Thirty-five participants from diverse backgrounds across Bolivia came together at the mARTadero project, an arts and cultural space in Cochabamba, Bolivia, as part of the “Conectándonos [es]” (Connecting) gathering held on December 12-14, 2011. Many of these participants hailed from the major cities of Santa Cruz, El Alto, and La Paz, but there was also representation from more rural towns such as Caranavi, Llallagua, Tarabuco, and San José de Chiquitos. Each participant arrived with a different set of expectations and each had unique experiences, but all had interest in exploring ways how the use of citizen media and the building of networks can play a role in affecting social change in their local communities.
Accompanying the participants during the three-day gathering were five Bolivian bloggers [es], each with their own personal experiences of project implementation and the sharing of knowledge as a way to encourage greater participation in the Bolivian digital space. These bloggers acted as facilitators and workshop leaders, but also were on hand as resources to answer questions and provide individual technical help throughout the event. While the facilitators certainly have a solid foundation in the technical aspects of citizen media, their experience with building networks, forming partnerships, and being active in their communities is another vital piece to share with the participants at the gathering.
The central idea of the gathering, which was organized by Global Voices and Rising Voices, was to identify emerging leaders within these communities, those working closely with these groups, and others with the commitment to reducing the participation gap, in order to support them and equip them with the necessary technical skills and ideas to return to their communities as citizen media resources themselves.
The workshop started with an overview about the current context in which Bolivians use the internet. The relatively low speed and high cost of internet access were common themes throughout the discussion. Those living in more rural areas expressed the most concern about how these challenges make it difficult to work and communicate. For example, a participant living in the town of Cobija, near the Brazilian border, said that it was much easier to cross into the neighboring country to access the internet, than to rely on the slow and expensive connection available at home.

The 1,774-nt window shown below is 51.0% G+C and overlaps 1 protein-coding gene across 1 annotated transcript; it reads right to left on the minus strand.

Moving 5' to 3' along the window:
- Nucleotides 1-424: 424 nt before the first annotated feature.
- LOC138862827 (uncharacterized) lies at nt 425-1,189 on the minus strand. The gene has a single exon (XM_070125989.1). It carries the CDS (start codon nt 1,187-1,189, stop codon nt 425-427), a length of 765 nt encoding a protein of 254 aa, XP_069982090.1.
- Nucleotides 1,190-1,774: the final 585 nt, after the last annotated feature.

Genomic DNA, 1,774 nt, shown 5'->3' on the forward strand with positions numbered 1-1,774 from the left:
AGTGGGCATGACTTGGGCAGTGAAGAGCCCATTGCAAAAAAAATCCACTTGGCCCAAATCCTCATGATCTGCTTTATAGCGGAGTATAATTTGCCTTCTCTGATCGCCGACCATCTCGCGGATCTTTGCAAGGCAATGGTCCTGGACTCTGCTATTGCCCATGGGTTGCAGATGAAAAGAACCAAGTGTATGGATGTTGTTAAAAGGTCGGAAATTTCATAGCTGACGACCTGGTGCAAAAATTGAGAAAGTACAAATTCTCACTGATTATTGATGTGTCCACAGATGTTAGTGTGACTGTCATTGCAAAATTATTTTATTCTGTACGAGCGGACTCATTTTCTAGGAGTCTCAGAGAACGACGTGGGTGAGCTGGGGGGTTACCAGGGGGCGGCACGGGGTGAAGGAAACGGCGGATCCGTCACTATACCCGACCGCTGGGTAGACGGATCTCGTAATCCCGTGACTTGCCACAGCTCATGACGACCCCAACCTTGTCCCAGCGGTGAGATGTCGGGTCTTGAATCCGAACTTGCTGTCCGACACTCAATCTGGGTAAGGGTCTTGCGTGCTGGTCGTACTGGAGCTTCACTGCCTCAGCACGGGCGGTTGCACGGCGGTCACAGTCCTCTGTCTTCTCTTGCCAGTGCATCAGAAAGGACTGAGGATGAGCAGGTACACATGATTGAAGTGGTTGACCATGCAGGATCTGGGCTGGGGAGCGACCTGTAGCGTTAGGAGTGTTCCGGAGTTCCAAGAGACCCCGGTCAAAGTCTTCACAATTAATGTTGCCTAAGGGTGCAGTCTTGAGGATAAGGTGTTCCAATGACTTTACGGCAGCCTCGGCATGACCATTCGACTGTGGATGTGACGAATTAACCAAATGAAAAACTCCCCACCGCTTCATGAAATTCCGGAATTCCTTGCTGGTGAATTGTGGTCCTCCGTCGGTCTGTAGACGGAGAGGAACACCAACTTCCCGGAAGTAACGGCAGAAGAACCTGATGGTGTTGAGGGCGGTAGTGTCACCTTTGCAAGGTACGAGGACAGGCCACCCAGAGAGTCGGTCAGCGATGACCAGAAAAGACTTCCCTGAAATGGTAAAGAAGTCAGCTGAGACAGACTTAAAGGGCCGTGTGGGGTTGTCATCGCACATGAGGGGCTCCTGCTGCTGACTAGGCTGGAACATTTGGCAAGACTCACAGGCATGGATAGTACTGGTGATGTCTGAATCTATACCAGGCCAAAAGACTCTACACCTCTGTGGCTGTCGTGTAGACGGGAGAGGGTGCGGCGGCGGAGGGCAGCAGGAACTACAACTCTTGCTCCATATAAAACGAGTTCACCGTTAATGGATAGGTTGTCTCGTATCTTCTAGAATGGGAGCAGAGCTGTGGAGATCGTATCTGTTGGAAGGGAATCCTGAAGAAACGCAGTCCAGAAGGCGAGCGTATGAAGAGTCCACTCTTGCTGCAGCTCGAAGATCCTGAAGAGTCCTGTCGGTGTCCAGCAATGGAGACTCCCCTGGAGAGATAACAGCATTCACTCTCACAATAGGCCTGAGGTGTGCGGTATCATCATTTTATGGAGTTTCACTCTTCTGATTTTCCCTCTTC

Beginning on the second day, the participants would being working in groups to come up with a proposal for a citizen media outreach project. For those with little frame of reference to what a project might look like, there were short presentations about examples coming from the Rising Voices, as well as local projects. The group heard stories from the Friends of Januária, FOKO, and Exploring Taboos project, and learned about the projects’ main objective, tools utilized, ways to share knowledge, partnerships formed, as well as the challenges presented. In addition, Ruben Hilare from the Jaqi Aru project shared the story about why and how their community of Aymara linguists started their initiative. Following the presentation, the participants split up in groups to examine other projects from across Latin America to identify the same project components.
During the selection process, applicants self-identified with a topic, such as Environment, Arts & Culture, Education, Sexual & Gender Diversity, Public Transparency, and Indigenous Communities. The grouping of the participants according to topics would form the basis of the small groups that would begin developing a project beginning on day 2.